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The works explore themes of introspection, confusion, duality and impulse control viewed through the dead-gaze of technological distraction and the mesmerising flow of infinite information that is everywhere and nowhere at once.  


The works explore themes of introspection, confusion, duality and impulse control viewed through the dead-gaze of technological distraction and the mesmerising flow of infinite information that is everywhere and nowhere at once.  

Inspired by dystopian fiction, mid-century illustration and low-brow comics, the resulting body of work constructs an uneasy yet hopeful atmosphere awash with abstract textural explorations and haphazard experiments.

Working mostly under his professional moniker Kindred Studio, Andrew Fairclough is an illustrator, designer and art-director best known for his textural illustrative work and vintage print aesthetic. Having participated in multiple group shows since 2012, Total Control will be Andrew’s first solo exhibition.

Opening: Friday 31st march, 6-8pm. China Heights, 16 Foster Street Surry Hills.

www.kindredstudio.netwww.chinaheights.com

 

10 Questions with Brooklyn Whelan

Sydney based creative Brooklyn Whelan is one of Australia’s finest emerging contemporary artists. Bringing elements from his days of graffiti writing together with his fascination with the unpredictable nature of weather patterns, Whelan creates dreamy pieces that are both minimalist yet other-worldly. We picked his cloud-infested brain about all things city, art and his upcoming solo show at China Heights gallery launching this Friday night.

INTERVIEW: RUBY AVERY-DE WAAL


Tell us a little bit about yourself!
I’m a  Sydney-based artist.

Your style is so carefully executed but soft at the same time, surely this has taken a bit of development! When did you start painting?
I've always created art. My style has evolved with the flow of events in my life. I know it sounds cliché but I just paint how I feel, my works take on a life of their own.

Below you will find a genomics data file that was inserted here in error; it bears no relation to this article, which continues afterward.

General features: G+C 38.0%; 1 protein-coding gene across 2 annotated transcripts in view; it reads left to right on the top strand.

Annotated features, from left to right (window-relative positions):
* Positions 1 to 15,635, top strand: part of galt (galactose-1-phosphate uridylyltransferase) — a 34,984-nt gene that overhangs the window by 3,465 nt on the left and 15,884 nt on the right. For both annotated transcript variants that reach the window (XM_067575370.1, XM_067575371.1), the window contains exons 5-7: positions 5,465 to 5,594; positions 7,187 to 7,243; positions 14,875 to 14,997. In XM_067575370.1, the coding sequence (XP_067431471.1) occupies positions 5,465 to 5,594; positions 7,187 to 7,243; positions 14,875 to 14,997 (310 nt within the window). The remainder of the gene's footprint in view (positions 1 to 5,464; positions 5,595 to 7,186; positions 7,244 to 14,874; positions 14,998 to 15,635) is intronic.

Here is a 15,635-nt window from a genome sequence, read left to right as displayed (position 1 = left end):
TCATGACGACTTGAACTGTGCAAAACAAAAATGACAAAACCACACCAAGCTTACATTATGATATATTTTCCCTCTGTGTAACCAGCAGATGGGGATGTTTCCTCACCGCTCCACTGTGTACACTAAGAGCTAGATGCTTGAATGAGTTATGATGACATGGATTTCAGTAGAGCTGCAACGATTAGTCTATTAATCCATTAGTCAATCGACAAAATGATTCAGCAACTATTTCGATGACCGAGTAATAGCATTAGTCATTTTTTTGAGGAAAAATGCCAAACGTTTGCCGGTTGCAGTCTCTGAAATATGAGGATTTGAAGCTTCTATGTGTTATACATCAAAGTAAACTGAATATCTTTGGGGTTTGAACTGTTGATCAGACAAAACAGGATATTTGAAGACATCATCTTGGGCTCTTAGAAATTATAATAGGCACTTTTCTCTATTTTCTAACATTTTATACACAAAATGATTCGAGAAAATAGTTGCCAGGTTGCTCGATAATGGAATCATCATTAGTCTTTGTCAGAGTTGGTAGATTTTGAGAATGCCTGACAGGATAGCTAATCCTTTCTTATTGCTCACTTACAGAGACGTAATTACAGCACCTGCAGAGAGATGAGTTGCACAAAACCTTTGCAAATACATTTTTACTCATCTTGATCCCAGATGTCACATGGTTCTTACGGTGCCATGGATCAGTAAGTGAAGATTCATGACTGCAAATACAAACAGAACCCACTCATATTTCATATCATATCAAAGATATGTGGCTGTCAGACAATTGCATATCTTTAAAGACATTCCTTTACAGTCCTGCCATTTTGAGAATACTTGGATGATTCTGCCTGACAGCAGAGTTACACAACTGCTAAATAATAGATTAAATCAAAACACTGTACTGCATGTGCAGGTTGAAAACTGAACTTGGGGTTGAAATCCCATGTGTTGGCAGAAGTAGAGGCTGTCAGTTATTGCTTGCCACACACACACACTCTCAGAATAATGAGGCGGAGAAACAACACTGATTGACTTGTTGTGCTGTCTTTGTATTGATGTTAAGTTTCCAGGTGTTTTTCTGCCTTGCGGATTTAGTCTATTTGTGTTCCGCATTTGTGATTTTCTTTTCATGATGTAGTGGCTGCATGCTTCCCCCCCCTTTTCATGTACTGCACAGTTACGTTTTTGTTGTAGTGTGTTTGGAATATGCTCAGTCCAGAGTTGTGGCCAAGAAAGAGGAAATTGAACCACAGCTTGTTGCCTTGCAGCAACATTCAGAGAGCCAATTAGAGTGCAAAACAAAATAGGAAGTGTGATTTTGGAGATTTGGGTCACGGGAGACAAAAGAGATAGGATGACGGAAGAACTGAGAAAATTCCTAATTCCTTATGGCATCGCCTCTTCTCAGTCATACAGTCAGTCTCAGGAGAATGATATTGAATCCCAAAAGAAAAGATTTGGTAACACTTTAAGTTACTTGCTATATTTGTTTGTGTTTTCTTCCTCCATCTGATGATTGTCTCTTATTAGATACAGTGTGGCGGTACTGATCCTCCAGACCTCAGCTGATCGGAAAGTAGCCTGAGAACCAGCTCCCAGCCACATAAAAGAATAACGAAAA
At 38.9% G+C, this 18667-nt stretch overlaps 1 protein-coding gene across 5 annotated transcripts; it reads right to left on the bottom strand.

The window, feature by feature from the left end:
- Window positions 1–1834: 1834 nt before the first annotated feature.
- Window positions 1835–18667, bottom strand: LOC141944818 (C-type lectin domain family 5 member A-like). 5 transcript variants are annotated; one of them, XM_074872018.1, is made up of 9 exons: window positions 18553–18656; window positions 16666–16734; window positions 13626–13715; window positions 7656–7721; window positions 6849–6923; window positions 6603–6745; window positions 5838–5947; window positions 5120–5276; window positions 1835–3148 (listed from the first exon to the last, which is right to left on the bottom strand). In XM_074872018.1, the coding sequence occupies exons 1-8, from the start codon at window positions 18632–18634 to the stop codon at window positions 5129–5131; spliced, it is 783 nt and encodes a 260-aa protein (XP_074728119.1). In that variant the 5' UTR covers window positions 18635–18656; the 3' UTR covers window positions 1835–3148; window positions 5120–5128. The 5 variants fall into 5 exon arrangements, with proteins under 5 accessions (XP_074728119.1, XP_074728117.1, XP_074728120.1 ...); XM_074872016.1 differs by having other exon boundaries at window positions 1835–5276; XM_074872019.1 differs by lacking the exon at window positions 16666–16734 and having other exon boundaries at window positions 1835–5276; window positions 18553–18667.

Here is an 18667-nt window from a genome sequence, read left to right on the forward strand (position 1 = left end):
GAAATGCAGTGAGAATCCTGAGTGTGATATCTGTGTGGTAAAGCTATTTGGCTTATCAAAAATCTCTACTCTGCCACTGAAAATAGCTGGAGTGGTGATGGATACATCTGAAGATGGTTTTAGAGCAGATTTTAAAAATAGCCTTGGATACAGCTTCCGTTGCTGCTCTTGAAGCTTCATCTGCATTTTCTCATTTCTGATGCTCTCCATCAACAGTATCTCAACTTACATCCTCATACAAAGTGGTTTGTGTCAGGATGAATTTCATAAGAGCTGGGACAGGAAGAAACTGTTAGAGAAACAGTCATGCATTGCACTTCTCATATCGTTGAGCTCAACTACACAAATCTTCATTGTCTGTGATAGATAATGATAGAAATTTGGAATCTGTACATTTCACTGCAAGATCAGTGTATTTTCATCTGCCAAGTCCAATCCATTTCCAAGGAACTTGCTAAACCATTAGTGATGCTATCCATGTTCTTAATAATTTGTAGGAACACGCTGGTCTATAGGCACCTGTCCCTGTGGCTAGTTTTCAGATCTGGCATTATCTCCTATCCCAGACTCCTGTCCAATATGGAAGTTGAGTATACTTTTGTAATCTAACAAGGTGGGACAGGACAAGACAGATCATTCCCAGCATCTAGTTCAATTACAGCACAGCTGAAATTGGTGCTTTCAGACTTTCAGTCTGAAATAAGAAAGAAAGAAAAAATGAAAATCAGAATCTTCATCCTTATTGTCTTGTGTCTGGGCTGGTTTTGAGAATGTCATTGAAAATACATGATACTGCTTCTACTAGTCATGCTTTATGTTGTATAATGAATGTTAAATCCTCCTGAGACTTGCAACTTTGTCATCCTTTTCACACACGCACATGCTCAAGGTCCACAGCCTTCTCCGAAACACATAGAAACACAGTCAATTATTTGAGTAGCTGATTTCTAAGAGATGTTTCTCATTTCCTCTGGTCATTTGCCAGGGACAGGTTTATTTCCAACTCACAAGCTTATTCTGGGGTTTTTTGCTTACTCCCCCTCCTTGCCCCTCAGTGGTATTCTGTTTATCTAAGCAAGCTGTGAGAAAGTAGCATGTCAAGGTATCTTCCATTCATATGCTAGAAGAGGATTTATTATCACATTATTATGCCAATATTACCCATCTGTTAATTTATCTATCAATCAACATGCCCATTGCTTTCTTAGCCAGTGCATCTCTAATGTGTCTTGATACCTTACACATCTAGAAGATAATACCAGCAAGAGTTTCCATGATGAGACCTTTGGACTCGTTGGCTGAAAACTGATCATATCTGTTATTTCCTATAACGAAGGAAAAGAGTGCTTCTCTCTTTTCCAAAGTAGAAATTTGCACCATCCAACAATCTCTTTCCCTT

Clouds are evidently a bit of a recurring theme in your work. Why clouds?
There's something really powerful about an oncoming cloud front. I've always been drawn to storms and the way clouds rapidly move and transform like shape shifters. And lightning!

What were you like as a kid?
Ha. I didn't mind jumping fences and walking on the wrong side of the tracks. But in saying that I was still a good kid


"There's something really powerful about an oncoming cloud front. I've always been drawn to storms and the way clouds rapidly move and transform like shape shifters. And lightning!"

-Brooklyn Whelan


When you have a good look at some of your art works there are definitely undertones of urban culture. Has graffiti had an influence on your artistic practice?
Yep, for sure. I was an 80's kid which meant I was also growing up in the peak of the New York graffiti movement which hit Sydney pretty hard. Catching a train to school, it just seemed like a natural progression to try and emulate what I was seeing trackside and on 'Beat Street'. Ha


"All the paintings are large scale works using my signature palette of pink, grey and black continuing my fascination with sky masses. It will be my third show at China Heights (2nd solo). I'm really excited to show this new body of work."

-Brooklyn Whelan


Tell us a secret -
I hate avocado, but I love guacamole

What does the day-to-day of Brooklyn Whelan look like?
It's pretty routine. I try and have structure to keep the momentum. Wake up, make a coffee for my wife, walk the dog then paint. I try and keep it pretty chill.

Your exhibition, ‘Pushing Past’, at China Heights is going down on Friday, March 31st at 6pm. Tell us a bit about the show!
All the paintings are large scale works using my signature palette of pink, grey and black continuing my fascination with sky masses. It will be my third show at China Heights (2nd solo). I'm really excited to show this new body of work.

Is there anything you’re hoping people will take away from your exhibition?
A painting! And I hope for people to feel my works in the real.

What can we look forward to seeing in 2017?
More solo shows here and internationally.


'ALWAYS BEEN HERE' BY ADNATE
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WORDS: EDDIE ZAMMIT / PHOTOGRAPHY: NICOLE REED

THE SOLO EXHBITION BY THE MELBOURNE BASED ARTIST WILL BE LAUNCHING AT 6:30-8:30 PM TONIGHT AT MELBOURNE'S METRO GALLERY. BE SURE NOT TO MISS THE MASSIVE WELCOME TO COUNTRY CEREMONY AND PERFORMANCES FROM INDIGENOUS HIP HOP PROJECTS ON OPENING NIGHT. THE EXHIBITION WILL RUN UNTIL THE 16TH OF JULY.

Adnate is considered one of the most influential street artists in Australia and has used his artistic practice to draw focus to the Indigenous peoples of the country. 'Always Been Here' is a powerfully emotive display of the faces he has encountered across Australia. The show poignantly represents the spiritual beauty of Indigenous culture and champions a deep respect for tradition.

Printed catalogues will be available on the night designed by T-world, featuring beautiful photography by Nicole Reed.